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Effects of psychosocial stress on psychophysiological activity during risky decision-making in male adolescents

Effects of psychosocial stress on psychophysiological activity during risky decision-making in male adolescents
Effects of psychosocial stress on psychophysiological activity during risky decision-making in male adolescents
Adolescence is characterized by increases in both perceived stress and risk-taking, although the effects of stress on risk-sensitive decision-making have received little attention in adolescent groups. We report psychophysiological data from the healthy control group of a larger project examining neuroendocrine and neuropsychological function in boys with conduct disorder. The present analysis focussed on healthy male adolescents (n = 66) performing a decision-making task that involved selection between two wheel-of-fortune gambles. The task was completed in a neutral state, and again following a psychosocial stress induction that robustly increased salivary cortisol levels and baseline autonomic arousal. Task-related changes in electrodermal activity (EDA) and heart rate (HR) were monitored during the receipt of win and loss outcomes. On gamble choice, stress attenuated the difference in risk taking between the losses-only and wins-only trials (the ‘reflection effect’) and reduced risk-taking on one further gamble type (i.e. a stress × gamble type interaction). In the neutral condition, EDA and HR deceleration responses were significantly greater for losses compared to wins. This physiological differentiation of losses and wins was reduced under stress, with a significant attenuation of the HR deceleration response. In addition, higher trait impulsivity scores predicted reduced EDA differentiation of the outcomes, and reduced EDA stress reactivity. As a limitation, the order of neutral and stress sessions was not counter-balanced. Reduced psychophysiological discrimination between positive and negative outcomes may contribute to the effects of stress on risky decision-making in adolescents.
0167-8760
22-29
Stankovic, Aleksandra
f7292726-41b0-46a1-8f3c-6e4d89a1ed90
Fairchild, Graeme
f99bc911-978e-48c2-9754-c6460666a95f
Aitken, Michael
05ce3915-1f73-4510-a097-95bbb98c4438
Clark, Luke
d0d03564-0462-4056-ab19-b511acc1321b
Stankovic, Aleksandra
f7292726-41b0-46a1-8f3c-6e4d89a1ed90
Fairchild, Graeme
f99bc911-978e-48c2-9754-c6460666a95f
Aitken, Michael
05ce3915-1f73-4510-a097-95bbb98c4438
Clark, Luke
d0d03564-0462-4056-ab19-b511acc1321b

Stankovic, Aleksandra, Fairchild, Graeme, Aitken, Michael and Clark, Luke (2014) Effects of psychosocial stress on psychophysiological activity during risky decision-making in male adolescents. [in special issue: Applied Neuroscience: Functional Enhancement, Prevention, Characterisation and Methodology. (Hosting the Society of Applied Neuroscience)] International Journal of Psychophysiology, 93 (1), 22-29. (doi:10.1016/j.ijpsycho.2013.11.001). (PMID:24252595)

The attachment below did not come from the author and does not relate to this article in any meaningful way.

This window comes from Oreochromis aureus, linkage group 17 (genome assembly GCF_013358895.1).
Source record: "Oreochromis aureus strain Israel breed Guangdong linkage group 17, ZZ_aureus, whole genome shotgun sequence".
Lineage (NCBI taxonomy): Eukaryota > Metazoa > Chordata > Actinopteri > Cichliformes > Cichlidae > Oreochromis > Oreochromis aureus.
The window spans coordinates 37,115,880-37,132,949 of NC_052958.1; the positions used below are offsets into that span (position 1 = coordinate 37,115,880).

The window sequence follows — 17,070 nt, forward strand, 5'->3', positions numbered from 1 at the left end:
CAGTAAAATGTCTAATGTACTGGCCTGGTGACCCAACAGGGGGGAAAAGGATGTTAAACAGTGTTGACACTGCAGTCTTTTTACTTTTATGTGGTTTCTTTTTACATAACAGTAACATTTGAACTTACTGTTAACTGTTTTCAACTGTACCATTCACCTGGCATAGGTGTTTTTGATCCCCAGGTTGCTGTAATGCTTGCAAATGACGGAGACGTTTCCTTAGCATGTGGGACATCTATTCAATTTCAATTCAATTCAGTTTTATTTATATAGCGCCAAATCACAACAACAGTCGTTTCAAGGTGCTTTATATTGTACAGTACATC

Record type: Article

Abstract

Adolescence is characterized by increases in both perceived stress and risk-taking, although the effects of stress on risk-sensitive decision-making have received little attention in adolescent groups. We report psychophysiological data from the healthy control group of a larger project examining neuroendocrine and neuropsychological function in boys with conduct disorder. The present analysis focussed on healthy male adolescents (n = 66) performing a decision-making task that involved selection between two wheel-of-fortune gambles. The task was completed in a neutral state, and again following a psychosocial stress induction that robustly increased salivary cortisol levels and baseline autonomic arousal. Task-related changes in electrodermal activity (EDA) and heart rate (HR) were monitored during the receipt of win and loss outcomes. On gamble choice, stress attenuated the difference in risk taking between the losses-only and wins-only trials (the ‘reflection effect’) and reduced risk-taking on one further gamble type (i.e. a stress × gamble type interaction). In the neutral condition, EDA and HR deceleration responses were significantly greater for losses compared to wins. This physiological differentiation of losses and wins was reduced under stress, with a significant attenuation of the HR deceleration response. In addition, higher trait impulsivity scores predicted reduced EDA differentiation of the outcomes, and reduced EDA stress reactivity. As a limitation, the order of neutral and stress sessions was not counter-balanced. Reduced psychophysiological discrimination between positive and negative outcomes may contribute to the effects of stress on risky decision-making in adolescents.

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e-pub ahead of print date: 16 November 2013
Published date: July 2014
Organisations: Psychology

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Local EPrints ID: 366155
URI: https://eprints.soton.ac.uk/id/eprint/366155
ISSN: 0167-8760
PURE UUID: 471c7417-107a-48bc-8e7a-714e181d2a4a
ORCID for Graeme Fairchild: ORCID iD orcid.org/0000-0001-7814-9938

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Date deposited: 25 Jun 2014 15:38
Last modified: 06 Jun 2018 12:33

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Contributors

Author: Aleksandra Stankovic
Author: Graeme Fairchild ORCID iD
Author: Michael Aitken
Author: Luke Clark

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